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If mergers and acquisitions are the crack cocaine of corporate America, then

Ask Jeeves'


purchase of privately held search engine technology company

Direct Hit

should provide investors with a long-lasting high.

Ask Jeeves, a Web-based question-and-answer service whose mascot is a butler, agreed Tuesday to acquire Direct Hit in a deal that "definitely patches up the holes that Ask Jeeves has," says Danny Sullivan, editor of

Search Engine Watch

, a Web site that covers search engines. Sullivan has not done consulting for either company.

The deal, expected to close by the end of this quarter, is a stock swap valued at around $500 million. On Tuesday, investors bid up shares of Jeeves more than 5, or 5%, to 104 1/2, on a day in which the major market indices posted modest gains.

Search for Tomorrow

Jeeves has quickly established itself as one of the leading companies in the Internet's growing search engine market. In particular, the company's corporate service, which acts like a sort of virtual customer-service representative, has proved popular with big businesses and attracted the attention of investors. But like a bumbling butler, Jeeves' natural language search technology is far from perfect. Because the technology requires a staff of human editors to review and index Web pages, the technology is costly, slow and unable to keep pace with the mushrooming cloud of online content.

That's where Direct Hit comes into play. Direct Hit, based outside of Boston, has developed a technology that scales much better than Jeeves' human-based system. The core of Direct Hit's search technology is its Popularity Engine, which automatically reviews and organizes online content by tracking the frequency and length of time that Web surfers spend at specific sites. The technology has been licensed by more than 20 customers, including some of the biggest portals like




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, among others.

"At some point,

Ask Jeeves can't answer every question that someone is going to ask," says Sullivan. "This gives them the ability to provide clients with a human-based answering service and a spidering service." Spiders are bits of software that crawl the Web looking for data that can be hauled back to a database.

Quick and Dirty

The merger promises quick benefits. On the corporate side of the business, Jack Ripsteen, an analyst with

Chase H&Q

, said Jeeves will be able to offer Direct Hit's search engine alongside its question-and-answer and live-help services. "We can immediately package the two services together," Ask Jeeves CEO Robert Wrubel told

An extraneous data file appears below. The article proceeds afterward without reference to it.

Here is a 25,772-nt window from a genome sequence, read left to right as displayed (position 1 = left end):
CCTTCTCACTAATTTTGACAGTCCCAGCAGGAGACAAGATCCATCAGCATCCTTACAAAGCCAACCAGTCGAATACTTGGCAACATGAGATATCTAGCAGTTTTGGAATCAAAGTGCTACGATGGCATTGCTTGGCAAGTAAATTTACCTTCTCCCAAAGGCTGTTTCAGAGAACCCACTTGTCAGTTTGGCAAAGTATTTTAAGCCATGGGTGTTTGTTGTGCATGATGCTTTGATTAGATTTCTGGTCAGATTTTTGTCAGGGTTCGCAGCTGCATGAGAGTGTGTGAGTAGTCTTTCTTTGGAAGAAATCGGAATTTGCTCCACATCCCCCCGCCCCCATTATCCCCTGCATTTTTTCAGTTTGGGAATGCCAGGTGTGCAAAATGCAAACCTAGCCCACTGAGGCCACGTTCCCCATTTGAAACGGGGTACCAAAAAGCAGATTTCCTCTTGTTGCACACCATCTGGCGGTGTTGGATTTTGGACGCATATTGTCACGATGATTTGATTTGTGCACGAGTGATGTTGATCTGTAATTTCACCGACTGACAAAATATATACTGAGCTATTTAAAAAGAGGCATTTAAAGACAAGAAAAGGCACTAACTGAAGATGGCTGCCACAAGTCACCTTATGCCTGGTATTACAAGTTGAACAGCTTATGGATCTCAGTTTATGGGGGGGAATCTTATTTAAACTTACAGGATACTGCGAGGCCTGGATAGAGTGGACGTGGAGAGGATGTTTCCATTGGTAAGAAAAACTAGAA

in an interview. "Really, what we're building is a huge intelligence system that companies can use to better serve their customers." Chase H&Q, which maintains a buy rating on Jeeves, has done underwriting for the company.

On the consumer side, Ripsteen says the purchase will improve Jeeves' portal. The first benefit is that Jeeves will be able to integrate Direct Hit's search and shopping results into its database. And Jeeves says the acquisition will nearly double the reach of its consumer portal.

The merger underscores the speed of doing business on the Internet. Direct Hit was headed for its own initial public offering, having filed an S-1 with the

Securities and Exchange Commission

on Dec. 22, 1999. The two companies were brought together by investment bank

Robertson Stephens

. Direct Hit had lined up Robby Stephens as lead underwriter for its IPO; and Robby Stephens is Jeeves' mergers and acquisitions adviser. Initially, the two companies were mulling a partnership but they quickly realized the benefits of getting hitched. "It was so obvious," says Wrubel.

Although Direct Hit reported only $862,000 in revenue for the nine months ended Sept. 30, 1999, Ripsteen estimates that the merger could add approximately $8 million to $10 million in revenue in 2000. Direct Hit CEO and co-founder Mike Cassidy says that number is conservative. "We're gonna blow that away," says Cassidy, who helped found the company in 1998 after taking a year off to study jazz piano at the

Berklee College of Music


Great Expectations

Direct Hit seemed destined for success. The technology, developed by Chief Technology Officer Garry Cullis, won the grand prize in the prestigious 1998


$50K Entrepreneurship Competition. After debuting in August 1998, the technology caught on with portals, managing to take some business away from search technology leader



. Analysts expected Direct Hit's IPO to succeed, but the company's management decided it would be stronger in the long run by teaming up with Ask Jeeves.

"We had multiple choices," says Cassidy. "By hooking up with Ask Jeeves we thought we'd be one of the superstrong players."